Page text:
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AC through the wires, forces acting in/out of phase currents

  1. Oct 10, 2016 #1
    1. The problem statement, all variables and given/known data
    Two parallel wires have currents passed through them which are in the same direction. Draw a diagram showing the directions of the currents and of the forces on the wires.

    Alternating currents are now passed through the wires. Explain what forces would act if the currents were: (a) in phase, and (b) out of phase, by π rad.

    2. The attempt at a solution
    For the drawing part:

    adf5d89d055e.jpg

    We have two wires that have upwards directed current. The X circles represent the entering of the field into the paper and O circles represent the field coming out of the paper. We also have smaller circles that represent the field of the other wire that is affecting the neighbouring wire.

    The forces are acting to the center of the distance between the wires.

    In terms of (a) and (b) I don't understand what should be done. AC means that the current switches back and forth. What does it mean "current in phase" and "current out of phase by π rad"? What forces would be acting? Don't think that the question is about the gravity forces or something like that...
     
  2. jcsd
  3. Oct 10, 2016 #2

    BvU

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    Can't say I find the smaller circles clarifying things ...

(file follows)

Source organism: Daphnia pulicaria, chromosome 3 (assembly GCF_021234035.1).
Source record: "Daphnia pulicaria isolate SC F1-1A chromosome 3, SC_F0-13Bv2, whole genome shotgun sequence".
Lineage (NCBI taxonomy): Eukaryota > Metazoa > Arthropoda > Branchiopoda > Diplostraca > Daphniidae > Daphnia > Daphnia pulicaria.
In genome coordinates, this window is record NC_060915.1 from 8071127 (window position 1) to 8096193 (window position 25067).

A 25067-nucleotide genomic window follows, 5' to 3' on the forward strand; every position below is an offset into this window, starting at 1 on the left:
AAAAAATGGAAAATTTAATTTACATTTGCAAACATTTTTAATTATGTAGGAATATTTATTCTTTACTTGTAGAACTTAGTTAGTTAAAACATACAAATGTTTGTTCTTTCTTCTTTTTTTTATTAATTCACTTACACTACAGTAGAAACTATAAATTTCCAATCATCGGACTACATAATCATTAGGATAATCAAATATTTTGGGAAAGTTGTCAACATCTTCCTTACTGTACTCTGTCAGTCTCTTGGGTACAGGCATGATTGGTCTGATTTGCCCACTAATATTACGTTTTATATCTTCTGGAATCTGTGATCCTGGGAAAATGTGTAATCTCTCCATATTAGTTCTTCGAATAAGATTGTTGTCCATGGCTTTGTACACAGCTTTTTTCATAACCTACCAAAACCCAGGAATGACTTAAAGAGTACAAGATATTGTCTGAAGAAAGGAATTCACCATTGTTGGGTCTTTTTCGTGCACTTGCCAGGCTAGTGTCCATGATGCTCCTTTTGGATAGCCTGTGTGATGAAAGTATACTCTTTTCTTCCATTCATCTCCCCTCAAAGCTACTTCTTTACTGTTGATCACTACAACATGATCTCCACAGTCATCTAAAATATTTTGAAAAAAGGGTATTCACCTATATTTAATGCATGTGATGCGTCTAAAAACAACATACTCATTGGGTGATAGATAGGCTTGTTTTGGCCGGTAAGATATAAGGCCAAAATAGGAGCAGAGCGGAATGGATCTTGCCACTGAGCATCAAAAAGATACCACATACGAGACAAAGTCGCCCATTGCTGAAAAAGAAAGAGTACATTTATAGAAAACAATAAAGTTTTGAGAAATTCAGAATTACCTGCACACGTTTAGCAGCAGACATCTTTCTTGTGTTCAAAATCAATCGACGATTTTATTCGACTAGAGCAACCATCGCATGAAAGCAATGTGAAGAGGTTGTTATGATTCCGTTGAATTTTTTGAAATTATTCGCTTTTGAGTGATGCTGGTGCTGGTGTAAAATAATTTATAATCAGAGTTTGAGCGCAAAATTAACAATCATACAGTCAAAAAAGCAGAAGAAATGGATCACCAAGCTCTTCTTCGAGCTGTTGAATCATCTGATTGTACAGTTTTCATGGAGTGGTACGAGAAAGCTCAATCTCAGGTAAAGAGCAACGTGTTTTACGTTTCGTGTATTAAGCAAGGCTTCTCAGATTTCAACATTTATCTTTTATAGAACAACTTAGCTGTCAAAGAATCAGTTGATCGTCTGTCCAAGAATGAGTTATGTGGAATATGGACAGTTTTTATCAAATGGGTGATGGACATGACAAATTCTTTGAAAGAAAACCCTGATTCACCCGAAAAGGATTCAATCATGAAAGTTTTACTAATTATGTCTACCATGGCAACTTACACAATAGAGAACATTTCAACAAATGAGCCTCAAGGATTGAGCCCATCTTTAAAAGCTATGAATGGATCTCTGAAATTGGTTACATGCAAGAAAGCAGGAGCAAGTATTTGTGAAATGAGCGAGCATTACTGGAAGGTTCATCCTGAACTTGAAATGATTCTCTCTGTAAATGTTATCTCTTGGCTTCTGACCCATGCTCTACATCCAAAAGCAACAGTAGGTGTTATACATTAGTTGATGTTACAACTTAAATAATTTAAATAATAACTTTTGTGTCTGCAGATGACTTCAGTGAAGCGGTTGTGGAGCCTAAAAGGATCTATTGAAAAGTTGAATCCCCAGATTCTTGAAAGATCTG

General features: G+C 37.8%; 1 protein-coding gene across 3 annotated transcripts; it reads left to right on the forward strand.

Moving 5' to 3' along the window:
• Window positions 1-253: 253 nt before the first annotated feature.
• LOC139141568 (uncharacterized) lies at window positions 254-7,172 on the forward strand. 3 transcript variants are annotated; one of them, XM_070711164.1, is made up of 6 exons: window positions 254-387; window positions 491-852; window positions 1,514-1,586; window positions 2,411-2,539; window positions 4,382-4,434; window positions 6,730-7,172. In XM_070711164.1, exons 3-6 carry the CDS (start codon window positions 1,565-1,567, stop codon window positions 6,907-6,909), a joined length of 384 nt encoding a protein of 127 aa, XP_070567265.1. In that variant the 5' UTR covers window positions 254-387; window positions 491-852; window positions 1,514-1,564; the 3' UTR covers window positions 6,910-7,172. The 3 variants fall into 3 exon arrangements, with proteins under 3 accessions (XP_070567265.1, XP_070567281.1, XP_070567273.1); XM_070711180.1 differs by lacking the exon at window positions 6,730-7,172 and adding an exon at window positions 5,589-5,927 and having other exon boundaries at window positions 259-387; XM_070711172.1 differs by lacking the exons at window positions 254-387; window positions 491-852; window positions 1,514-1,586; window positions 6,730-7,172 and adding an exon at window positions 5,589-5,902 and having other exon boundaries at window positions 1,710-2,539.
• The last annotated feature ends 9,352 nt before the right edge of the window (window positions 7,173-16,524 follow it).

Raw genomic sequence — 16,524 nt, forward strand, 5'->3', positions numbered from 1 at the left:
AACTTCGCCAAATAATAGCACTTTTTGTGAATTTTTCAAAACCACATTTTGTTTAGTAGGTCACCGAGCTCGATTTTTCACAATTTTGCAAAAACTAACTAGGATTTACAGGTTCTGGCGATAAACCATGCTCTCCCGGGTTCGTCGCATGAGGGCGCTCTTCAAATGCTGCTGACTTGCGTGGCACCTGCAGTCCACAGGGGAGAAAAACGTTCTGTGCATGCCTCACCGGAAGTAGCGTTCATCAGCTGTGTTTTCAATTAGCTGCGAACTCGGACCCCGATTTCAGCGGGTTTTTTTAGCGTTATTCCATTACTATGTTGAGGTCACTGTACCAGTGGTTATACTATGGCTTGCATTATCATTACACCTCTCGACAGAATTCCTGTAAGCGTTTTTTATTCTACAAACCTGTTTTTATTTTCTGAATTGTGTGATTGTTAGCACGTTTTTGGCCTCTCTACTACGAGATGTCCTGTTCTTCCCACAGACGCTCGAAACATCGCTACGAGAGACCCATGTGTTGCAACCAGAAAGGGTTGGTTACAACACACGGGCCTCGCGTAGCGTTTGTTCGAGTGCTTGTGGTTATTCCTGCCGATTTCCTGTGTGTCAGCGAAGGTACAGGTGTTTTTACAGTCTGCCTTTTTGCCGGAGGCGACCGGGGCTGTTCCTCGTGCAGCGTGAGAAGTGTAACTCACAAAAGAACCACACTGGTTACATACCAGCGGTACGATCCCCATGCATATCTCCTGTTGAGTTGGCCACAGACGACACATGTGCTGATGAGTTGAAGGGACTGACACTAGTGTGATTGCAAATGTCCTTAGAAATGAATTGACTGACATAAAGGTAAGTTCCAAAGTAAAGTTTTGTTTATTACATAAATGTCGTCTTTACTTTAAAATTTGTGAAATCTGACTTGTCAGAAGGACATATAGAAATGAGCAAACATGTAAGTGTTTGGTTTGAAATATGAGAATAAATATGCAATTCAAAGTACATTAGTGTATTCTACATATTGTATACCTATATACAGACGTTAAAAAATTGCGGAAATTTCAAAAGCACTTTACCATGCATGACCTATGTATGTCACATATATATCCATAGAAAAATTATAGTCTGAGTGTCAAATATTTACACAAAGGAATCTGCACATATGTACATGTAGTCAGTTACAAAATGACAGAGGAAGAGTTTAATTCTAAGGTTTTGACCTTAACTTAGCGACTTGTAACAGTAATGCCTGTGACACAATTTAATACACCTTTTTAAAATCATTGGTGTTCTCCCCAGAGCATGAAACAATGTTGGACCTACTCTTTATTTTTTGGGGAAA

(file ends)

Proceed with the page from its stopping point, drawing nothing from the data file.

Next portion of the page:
"In phase" means the alternating currents go upwards and downwards synchronously. So if one is ##\ \sin \omega t\ ## the other is also ##\ \sin \omega t\ ##.

    "Out of phase" here means completely out of phase: when one goes up the other goes down and vice versa. So if one is ##\ \sin \omega t\ ## the other is also ##\ \sin ( \omega t\ + \pi) = - \sin \omega t\ ##
     
  4. Oct 11, 2016 #3
    The smaller circles represent the field of the other wire (of the second on the first and the other way around). For example: we have a wire II with B coming out of the paper on the side of the I wire. And this B is not only limited to the distance between I and II, but this field is affecting the whole left side of the area. However, the larger is the distance from II, the less powerful is the field. It is taken from this video.

    Hm, so the centripetal force will act?
     
  5. Oct 11, 2016 #4

    BvU

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    There is no circular motion here: the sine is just a way to describe the time dependence of the current
     
  6. Oct 11, 2016 #5
    But what forces are they talking about then? There is no mentioning of any forces in the Wikipedia article.
     
  7. Oct 11, 2016 #6

    BvU

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    They are talking about the magnetic force on a current carrying wire in a magnetic field (basically the Lorentz force)

    The wikipedia article was about phase
     
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